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Chapter 6

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Psychology 2030A/B
David Vollick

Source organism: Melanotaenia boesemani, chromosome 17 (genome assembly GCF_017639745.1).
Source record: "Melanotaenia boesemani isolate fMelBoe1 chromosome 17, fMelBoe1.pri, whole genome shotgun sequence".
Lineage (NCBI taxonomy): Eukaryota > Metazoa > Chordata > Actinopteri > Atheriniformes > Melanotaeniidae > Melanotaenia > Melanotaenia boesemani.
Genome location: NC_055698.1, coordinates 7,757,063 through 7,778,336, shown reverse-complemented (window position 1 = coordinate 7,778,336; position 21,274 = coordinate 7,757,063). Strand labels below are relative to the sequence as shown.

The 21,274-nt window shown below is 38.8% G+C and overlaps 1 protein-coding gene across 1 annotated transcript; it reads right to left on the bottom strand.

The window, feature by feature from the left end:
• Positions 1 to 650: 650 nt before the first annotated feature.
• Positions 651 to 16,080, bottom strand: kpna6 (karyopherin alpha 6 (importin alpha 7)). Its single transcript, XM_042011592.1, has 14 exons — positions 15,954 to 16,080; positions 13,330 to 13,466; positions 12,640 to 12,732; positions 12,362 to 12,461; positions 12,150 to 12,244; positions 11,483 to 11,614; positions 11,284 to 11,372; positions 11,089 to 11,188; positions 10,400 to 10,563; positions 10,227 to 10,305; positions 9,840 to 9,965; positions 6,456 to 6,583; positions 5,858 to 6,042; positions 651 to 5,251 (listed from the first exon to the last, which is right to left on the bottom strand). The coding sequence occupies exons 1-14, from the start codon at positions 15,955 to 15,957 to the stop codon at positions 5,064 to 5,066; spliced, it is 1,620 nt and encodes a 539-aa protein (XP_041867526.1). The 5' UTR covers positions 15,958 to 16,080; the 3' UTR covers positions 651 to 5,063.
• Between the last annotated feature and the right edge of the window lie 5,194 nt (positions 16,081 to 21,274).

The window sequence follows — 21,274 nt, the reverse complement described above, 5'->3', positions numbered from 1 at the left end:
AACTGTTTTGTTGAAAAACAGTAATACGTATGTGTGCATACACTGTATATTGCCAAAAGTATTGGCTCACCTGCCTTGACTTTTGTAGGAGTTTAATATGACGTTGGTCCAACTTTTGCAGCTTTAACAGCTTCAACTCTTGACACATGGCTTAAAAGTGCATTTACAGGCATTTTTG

Abnormal  Psychology  Chapter  6:   Somatoform  and  Dissociative  Disorders     Introduction   • Somatoform  Disorders:  physical  disorders  were  there  is  usually  no   identifiable  medical  condition  causing  the  physical  complaints   • Dissociative  Disorders:  feel  “detached”  from  yourself  or  your  surroundings   and  during  these  experiences  some  people  feel  as  if  they  are  dreaming   • Somatoform  and  dissociative  disorders  are  very  strongly  linked  histrionically   and  share  common  features   • Used  to  be  categorized  as  hysterical  neurosis   • Freud  termed  conversion  hysteria  which  are  unexplained  physical  symptoms   indicated  the  conversion  of  unconscious  emotional  conflicts  into  a  more   acceptable  form   • The  term  neurosis  suggested  a  specific  cause  for  certain  disorders     Somatoform  Disorders   • DSM-­‐IV-­‐TR  lists  five  basic  somatoform  disorders:   o Hypochondriasis     o Somatization  Disorder   o Conversion  Disorder   o Pain  Disorder   o Body  Dysmorphic  Disorder   • In  each,  individuals  are  pathologically  concerned  with  the  appearance  or   functioning  of  their  bodies     Hypochondriasis:  Clinical  Description   • Hypochondriasis:  severe  anxiety  is  focused  on  the  possibility  of  having  a   serious  disease   • Hypochondriasis  shares  many  features  with  the  anxiety  and  mood  disorders,   particularly  panic  disorder,  including  similar  age  of  onset,  personality   characteristics,  and  patterns  of  familial  aggregation   • Anxiety  and  mood  disorders  are  frequently  comorbid   • The  individual  is  preoccupies  with  bodily  symptoms,  misinterpreting  them  as   indicative  of  illness  or  disease   • Almost  any  physical  sensation  may  become  the  basis  for  concern   • Reassurances  from  numerous  doctors  that  the  individual  is  healthy  have,  at   best,  only  a  short  term  effect   • Individuals  who  have  only  marked  fear  of  developing  a  disease  are  classified   as  having  an  illness  phobia   • Individuals  who  mistakenly  believe  they  currently  have  a  disease  are   diagnosed  with  hypochondriasis   • Cote  shows  that  groups  differ  further   • Individuals  with  high  disease  conviction  are  more  likely  to  misinterpret   physical  symptoms  and  display  higher  rates  of  checking  behaviours  and  trait   anxiety  than  individuals  with  illness  phobia   • Individuals  with  illness  phobia  have  an  earlier  age  of  onset   • Disease  conviction  has  become  the  core  feature  of  hypochondriasis   • Panic  disorder  and  hypochondriasis  co-­‐occur  quite  commonly   • Panic  disorder  also  misinterpret  physical  symptoms   • Important  differences   o Patients  with  panic  disorder  fear  immediate  symptom-­‐related   catastrophes,  while  hypochondriacal  focus  on  long-­‐term  process  of   illness  and  disease   o Panic  disorder  individuals  tend  to  focus  on  the  specific  set  of  10-­‐15   sympathetic  nervous  system  symptoms  associated  with  a  panic  attack.   Hypochondriacal  concerns  range  much  wider     Hypochondriasis:  Statistics   • 1-­‐14%  of  the  population  are  diagnosed  with  hypochondriasis   • Sex  ratio  is  actually  50-­‐50   • Hypochondriasis  is  spread  fairly  evenly  across  various  phases  of  adulthood   • Peak  age  periods  found  in  adolescence,  middle  age,  and  after  60   • Hypochondriasis  is  chronic   • Koro  is  a  belief  that  the  genitals  are  retracting  into  the  abdomen.  Most   victims  are  Chinese  males   • In  India  the  concern  about  losing  semen  is  called  dhat.  Physical  symptoms   include  dizziness,  weakness,  and  fatigue   • Somatic  symptoms  are  more  challenging   1. A  physician  must  rule  out  a  physical  cause  for  the  somatic  complaints   before  referring  the  patient  to  a  mental  health  professional     2. The  mental  health  professional  must  determine  the  nature  of  the   somatic  complaints  in  order  to  know  whether  they  are  associated   with  a  specific  somatoform  disorder  or  are  part  of  some  other   psychopathological  syndrome   3. The  clinician  must  be  acutely  aware  of  the  specific  culture  or   subculture  of  the  patient     Hypochondriasis:  Causes   • Hypochondriasis  is  basically  a  disorder  of  cognition  or  perception  with   strong  emotional  contributions   • Experience  physical  sensation     • Increased  anxiety  produces  additional  physical  symptoms   • Enhanced  perceptual  sensitivity  to  illness  cues   • Tend  to  interpret  ambiguous  stimuli  as  threatening   • Hypochondriasis  runs  in  families  suggesting  a  possible  genetic  contribution   • Possible  that  individuals  who  develop  hypochondriasis  have  learned  from   family  members  to  focus  their  anxiety  on  specific  physical  conditions  and   illness   • Three  other  factors  may  contribute  to  their  ethological  process:   1. Develop  in  the  context  of  a  stressful  life  event   2. Tend  to  have  had  a  disproportionate  incidence  of  disease  in   their  family  when  they  were  children   3. An  important  social  and  interpersonal  influence  may  be   operating     Hypochondriasis:  Treatment   • Uncover  unconscious  conflicts  through  psychodynamic  psychotherapy   • Effectiveness  of  this  kind  of  treatment  have  seldom  been  reported   • CBT  can  be  very  effective   • Techniques  as  exposure  to  health  and  illness  information  and  learning  to   challenge  illness-­‐related  misinterpretations  of  benign  bodily  sensations   • 83%  of  patients  no  longer  meet  diagnostic  criteria  for  hypochondriasis  after   CBT   • Another  recent  innovation  in  CNT  for  hypochondriasis  has  been  to  adapt   treatments  that  have  been  shown  to  be  effective  with  related  disorders   • Effectiveness  of  antidepressant  medications,  especially  the  SSRIs   • CBT  is  the  most  effective  treatment   • Fluoxetime  (an  SSRI)  appears  promising   • Psychoeducation  as  sufficient  only  for  mild  cases  of  hypochondriasis     Somatization  Disorder:  Clinical  Description   • Somatization  Disorder:  involve  extreme  and  long-­‐lasting  focus  on  multiple   physical  symptoms  for  which  no  medical  cause  is  evident   • People  with  somatization  disorder,  do  not  feel  the  urgency  to  take  action  but   continually  feel  weak  and  ill,  and  they  avoid  experiencing,  thinking  it  will   make  them  worse     Somatization  Disorder:  Statistics   • DSM-­‐III-­‐R  criteria  required  13  out  of  35  symptoms,  making  a  diagnosis   difficult   • DSM-­‐IV  simplified  the  criteria  requiring  only  8  symptoms   • Katon  et  al.  demonstrated  that  somatization  disorder  occurs  on  a  continuum   • Using  between  4-­‐6  symptoms  as  criteria,  Escobar  and  Canino  found  a   prevalence  of  somatization  disorder  of  4.4%  in  one  large  city   • Individuals  with  somatization  disorder  tend  to  be  women,  unmarried  and   from  lower-­‐socioeconomic  groups   • Rates  are  relatively  uniform  around  the  world  for  somatic  complaints,  as  in   the  sex  ratio     Somatization  Disorder:  Causes   • History  of  family  illness  or  injury  during  childhood   • Kirmayer  theorized  that  patients  with  somatization  disorder  are  more   sensitive  to  physical  sensations  or  over-­‐attend  to  them   • Possible  genetic  contributions   • Somatization  disorder  is  strongly  linked  in  family  and  genetic  studies  to   antisocial  personality  disorder  (ASPD)   • Individuals  with  antisocial  personality  disorder  seem  insensitive  to  signals  of   punishment  and  to  the  negative  consequences  of  their  often  impulsive   behaviour,  and  experience  little  anxiety  or  guilt   • ASPD  occurs  primarily  in  males  and  somatization  disorders  in  females,  but   they  share  several  features:   o Begin  early  in  life   o Typically  run  a  chronic  course   o Predominate  among  lower  SES   o Difficult  to  treat   o Associated  with  marital  discord,  drug  and  alcohol  abuse,  and  suicide   attempts   o Tend  to  run  in  families  and  may  well  have  a  heritable  component   • Somatization  disorder  and  ASPD  share  a  neurobiologically  based   disinhibition  syndrome  characterized  by  impulsive  behaviour   • Individuals  with  somatization  disorder  and  ASPS  behave  differently  despite   their  similarities  because  of:   o  Social  and  cultural  factors  exert  a  strong  effect   o Gender  roles  are  among  the  strongest  components  of  identity   • These  theoretical  models  are  still  preliminary  and  require  a  great  deal  more   data  before  we  can  have  confidence  in  their  validity     Somatization  Disorder:  Treatment   • No  treatments  exist  with  proven  effectiveness  to  “cure:  the  syndrome   • Kirmayer  noted  that  people  with  somatization  disorder  are  very  resistant  to   having  a  psychological  cause  applied  to  their  physical  symptoms,  and  this   resistance  makes  them  likely  to  avoid  or  discontinue  psychological  treatment   • Concentrate  on  providing  reassurance,  reducing  stress,  and  in  particular,   reducing  the  frequency  of  help-­‐seeking  behaviours   • Additional  therapeutic  attention  is  directed  at  reducing  the  supportive   consequences  of  relating  to  significant  others  on  the  basis  of  physical   symptoms  alone   • Group  cognitive-­‐behavioural  therapy  has  been  shown  to  provide  additional   benefit  not  only  in  reducing  health  care  costs  but  also  in  improving   somatization  disorder  patients  psychological  well-­‐being     Conversion  Disorder:  Clinical  Description   • Conversion  Disorders:  physical  malfunctioning,  such  as  paralysis,  blindness,   or  difficulty  speaking,  without  any  physical  or  organic  pathology  to  account   for  the  malfunction   • Most  conversion  symptoms  suggest  that  some  kind  of  neurological  disease  is   affecting  sensory-­‐motor  systems,  although  conversion  symptoms  can  mimic   the  full  range  of  physical  malfunctioning   • Conversion  symptoms  may  include  the  loss  of  the  sense  of  touch,  seizures,   globus  hystericus  (the  sensation  of  lump  in  the  throat),  and  aphonia  or  even   total  mutism     Conversion  Disorder:  Closely  Related  Disorders   • Distinguishing  among  conversion  reactions,  real  physical  disorders,  and   outright  malingering  (faking)  is  sometimes  difficult.   • Several  factors  can  help:   1. Conversion  reactions  often  have  the  same  quality  of   indifference  to  the  symptoms  that  is  present  in  somatization   disorder.  This  is  called  la  belle  indifference   2. Conversion  symptoms  are  often  precipitated  by  marked  stress   3. People  with  conversion  symptoms  can  usually  function   normally  they  seem  truly  unaware  either  of  this  ability  or  of   sensory  input   • Although  these  factors  may  help  in  distinguishing  between  conversion  an   organically  based  physical  disorders,  clinicians  sometimes  make  mistakes   • Misdiagnosis  of  conversion  disorders  that  is  between  5-­‐10%   • It  can  also  be  very  difficult  to  distinguish  between  individuals  who  are  truly   experiencing  conversion  symptoms  in  a  seemingly  involuntary  way  and   malingers  who  are  very  good  at  faking  symptoms   • Factitious  disorders  fall  somewhere  between  malingering  and  conversion   disorders   • Symptoms  are  under  voluntary  control,  but  the  person  has  no  obvious  reason   for  voluntarily  producing  the  symptoms     • This  disorder  may  extend  to  producing  symptoms  in  other  members  of  the   family  who  is  almost  always  a  mother.  This  is  called  factitious  disorder  by   proxy  or  Munchausen  syndrome  by  proxy   • Helpful  procedures  to  assess  the  possibility  of  Munchausen  syndrome  by   proxy  include  trial  separation  of  the  mother  and  the  child  or  video   surveillance  of  the  child  while  in  the  hospital     Conversion  Disorder:  Unconscious  Mental  Processes  in  Conversion  and  Related   Disorders   • We  are  all  capable  of  receiving  and  processing  information  in  a  number  of   sensory  channels  without  being  aware  of  it   • Someone  who  is  truly  bind  would  perform  at  a  chance  level  discrimination   tasks   • People  with  conversion  symptoms  can  see  objects  in  their  visual  field  and   therefore  would  perform  well  on  these  tasks   • Malingers  and  perhaps  individuals  with  factitious  disorders  simply  do   everything  possible  to  pretend  they  can’t  see     Conversion  Disorder:  Statistics   • Conversion  disorders  are  relatively  rare  in  mental  health  settings   • The  prevalence  estimates  in  neurological  settings  vary  dramatically  from  1-­‐ 30%   • Conversion  disorders  are  found  primarily  in  women  and  typically  develop   during  adolescence  or  slightly  thereafter   • They  occur  relatively  frequently  in  males  at  times  of  extreme  stress   • Symptoms  often  disappear  after  a  time,  only  to  return  later  in  the  same  or   similar  form  when  a  new  stressor  occurs   • In  some  cultures,  conversion  symptoms  are  very  common  aspects  of   religious  or  healing  rituals     Conversion  Disorder:  Causes   • Freud  described  for  basic  processes  in  the  development  of  conversion   disorder   1. The  individual  experiences  a  traumatic  event   2. The  person  represses  the  conflict,  making  it  unconscious   3. The  anxiety  continues  to  increase  and  threatens  to  emerge  into   consciousness  and  the  person  “converts”  it  into  physical   symptoms.     • This  is  called  the  primary  gain  that  maintains  the   conversion  symptom   4. The  individual  receives  greatly  increased  attention  and  sympathy   form  loved  ones  and  may  also  be  allowed  to  avoid  a  difficult   situation  or  task   • This  is  called  the  secondary  gain   • Major  mood  disorders  and  severe  emotional  stress  are  common  among   children  and  adolescents  with  the  conversion  disorder  of  pseudoseizures   • The  issue  of  primary  gain  accounts  for  the  feature  of  la  belle  indifference   • Patients  with  conversion  disorder  are  in  fact  often  quite  distressed  by  their   symptoms   • The  impression  of  indifference  may  be  more  in  the  mind  of  the  therapist  than   true  of  the  patient   • Social  and  cultural  influences  also  contribute  to  conversion  disorder  tends  to   occur  in  less  educated,  lower  socioeconomic  groups  in  which  knowledge   about  disease  and  medical  illness  is  not  well  developed   • Prior  experience  with  real  physical  problems,  usually  among  other  family   members,  tends  to  influence  the  later  choice  of  specific  conversion  symptoms   • The  incidence  of  these  disorders  has  decreased  over  the  decades   • In  some  cases,  individuals  may  have  a  marked  biological  vulnerability  to   develop  the  disorder  when  under  stress   • Biological  vulnerability  seem  to  be  less  important  that  the  overriding   influence  of  interpersonal  factors     Conversion  Disorder:  Treatment   • Because  conversion  disorder  has  much  in  common  with  somatization   disorder,  many  of  the  treatment  principles  are  similar   • A  principle  strategy  is  to  identify  and  attend  to  the  traumatic  or  stressful  life   event,  if  it  is  still  present  and  remove  if  possible   • Therapeutic  assistance  in  re-­‐experiencing  the  event   • Work  very  hard  to  reduce  any  reinforcing  or  supportive  consequences  of  the   conversion  symptoms   • Therapist  must  collaborate  with  both  the  patient  and  the  family  to  eliminate   such  self-­‐defeating  behaviours   • CBT  programs  appear  to  hold  promise  in  the  treatment  of  conversion   disorder     Pain  Disorder   • Pain  Disorder:  person  may  have  had  clear  physical  reasons  for  pain,  at  least   initially,  but  psychological  factors  play  a  major  role  in  maintaining  it   • Very  difficult  to  separate  the  cases  where  the  causes  were  judged  to  be   primarily  psychological  fro  the  ones  where  the  causes  are  primarily  physical   • The  prevalence  of  pain  disorder  is  unclear   • A  study  from  Germany  suggests  5-­‐12%  of  the  population  meet  the  criteria  for   pain  disorder   • The  pain  disorder  is  considered  “chronic”  when  it  has  persisted  for  6  months   or  more   • Evidence  suggests  that  looking  at  the  way  that  the  pain  is  described  by  the   patient  can  be  beneficial  in  making  decisions  about  whether  or  not  a   somatoform  pain  disorder  is  present   • Predominantly  physically  based  pain  more  often  described  a  clear   localization  of  the  pains,  and  were  better  able  to  link  their  pain  to  situations   that  could  increase  or  decrease  it       Body  Dysmorphic  Disorder:  Clinical  Description   • Body  Dysmorphic  Disorder  (BDD):  normal-­‐looking  people  imagine  they  are   so  ugly  they  are  unable  to  interact  with  others  or  otherwise  function   normally  for  fear  that  people  will  laugh  at  their  ugliness   • Many  people  with  this  disorder  become  fixated  on  mirrors  while  others   avoid  mirrors  to  an  almost  phobic  extent   • Suicidal  ideation,  suicide  attempts,  and  suicide  itself  are  frequent   consequences  of  this  disorder   • “Ideas  of  reference”,  which  means  they  think  everything  that  goes  on  in  their   world  somehow  is  related  to  them   • Patients  with  severe  cases  become  household  for  fear  of  showing  themselves   to  other  people   • About  50%  of  individuals  with  pain  disorder  are  absolutely  convinced  their   imagined  bodily  defect  was  real  and  a  reasonable  source  of  concern     Body  Dysmorphic  Disorder:  Statistics   • The  prevalence  of  BDD  is  hard  to  estimate  but  it  is  thought  that  it  is  more   common  than  we  had  previously  thought  and  that  without  some  sort  of   treatment  it  tends  to  run  a  lifelong  course   • Prevalence  of  BDD  is  2.2%,  with  adolescent  girls  more  dissatisfied  than   adolescent  boys  with  their  bodies   • Blacks  of  both  genders  are  ore  satisfied  with  their  bodies  than  Caucasians,   Asians,  and  Hispanics   • BDD  is  not  strongly  associated  with  one  sex  or  the  other   • Age  of  onset  ranges  from  early  adolescence  through  the  20’s  with  a  peak  age   of  18-­‐19   • The  degree  of  psychological  stress  and  impairment  was  generally  worse  than   comparable  indices  in  patients  with  depression,  diabetes,  or  a  recent